Electric vehicle pilot program proposed in Maine

Monday, July 23, 2012

A pilot program proposed by a Maine utility could lead to more electric vehicles on the road.  Central Maine Power Co. has asked the Maine Public Utilities Commission to approve its Electric Vehicle Pilot Project No. 2, which includes a limited number of grants to help customers purchase or lease an electric vehicle. 

As described in CMP's June 21 filing with the Commission, the electric vehicle pilot project consists of grant funding, CMP promotion of electric vehicles, and the collection of data on vehicle usage.  CMP envisions issuing cash grants of up to $15,000 each to ten selected organizations located in CMP’s service territory.  These organizations, selected through a public solicitation process, could use these grants to help them purchase or lease ten electric vehicles.  Each organization can also apply a portion of the grant toward the purchase and installation of a Level 2 (208V or 240V) rapid charging station, if it so chooses.

The project arises out of a requirement approved by the Commission as part of the settlement of a 2008 case over CMP's Maine Power Reliability Program, or MPRP.  As part of a deal allowing CMP to invest $1.4 billion in transmission infrastructure in its territory, the Commission required CMP to develop a process for pilot projects to facilitate the increased use of hybrid and electric cars in Maine, and to promote the storage of renewable and other energy generated off-peak to replace fuels with greater climate impacts.  Using off-peak electricity to power transportation could both save money for consumers and allow the utility to make more full use of its transmission and distribution grid.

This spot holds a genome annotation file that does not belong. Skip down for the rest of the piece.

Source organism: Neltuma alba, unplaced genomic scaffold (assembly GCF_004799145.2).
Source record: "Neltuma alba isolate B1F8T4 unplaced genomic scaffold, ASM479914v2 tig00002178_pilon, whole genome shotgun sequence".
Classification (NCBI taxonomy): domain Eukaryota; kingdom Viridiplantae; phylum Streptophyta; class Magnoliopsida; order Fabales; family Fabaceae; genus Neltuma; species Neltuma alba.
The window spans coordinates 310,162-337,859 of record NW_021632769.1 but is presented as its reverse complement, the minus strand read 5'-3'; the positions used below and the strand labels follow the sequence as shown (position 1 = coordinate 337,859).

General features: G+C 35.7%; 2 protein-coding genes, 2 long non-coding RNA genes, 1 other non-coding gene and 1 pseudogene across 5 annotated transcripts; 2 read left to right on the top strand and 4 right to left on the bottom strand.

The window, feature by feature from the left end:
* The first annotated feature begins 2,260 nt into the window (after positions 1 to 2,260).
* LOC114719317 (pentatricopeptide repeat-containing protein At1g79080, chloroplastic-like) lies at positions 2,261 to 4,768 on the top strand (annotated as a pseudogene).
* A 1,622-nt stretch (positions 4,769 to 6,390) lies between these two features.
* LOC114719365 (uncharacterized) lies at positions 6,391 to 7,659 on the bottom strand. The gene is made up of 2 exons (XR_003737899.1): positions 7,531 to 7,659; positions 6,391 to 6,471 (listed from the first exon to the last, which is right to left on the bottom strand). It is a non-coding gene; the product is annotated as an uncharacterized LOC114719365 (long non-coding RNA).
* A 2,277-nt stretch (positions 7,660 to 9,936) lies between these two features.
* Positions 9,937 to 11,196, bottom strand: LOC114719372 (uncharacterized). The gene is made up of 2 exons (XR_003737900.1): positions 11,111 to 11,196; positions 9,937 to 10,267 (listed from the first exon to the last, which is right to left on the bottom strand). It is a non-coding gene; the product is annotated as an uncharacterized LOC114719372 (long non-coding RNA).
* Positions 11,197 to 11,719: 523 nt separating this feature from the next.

Specifically, the stipulation required CMP to bring forward at least three pilot projects to facilitate the increased use of hybrid and electric cars by the end of 2012.  CMP's first pilot project entails integrating a limited number of electric vehicles into CMP's fleet.  This project, which is currently being implemented, is designed to give the utility first-hand experience with EVs, in a manner that minimizes costs and risks.

If approved, CMP's second project would introduce ten vehicles into the broader community.  The utility has said that its objective is to build awareness and lessen consumers' concerns by getting more of the new EV models into the public's hands.  Its ultimate stated goal is to create interest and "buzz" about EVs, particularly among innovative early adopters who would be most likely to purchase an EV.

A third phase is still under development, but CMP has said it will propose reducing barriers to EV use through education, participate in the development of public charging infrastructure, and assess a lower off-peak rate for EV charging.

The Maine Public Utilities Commission is reviewing CMP's proposal and is expected to issue its decision later this year.

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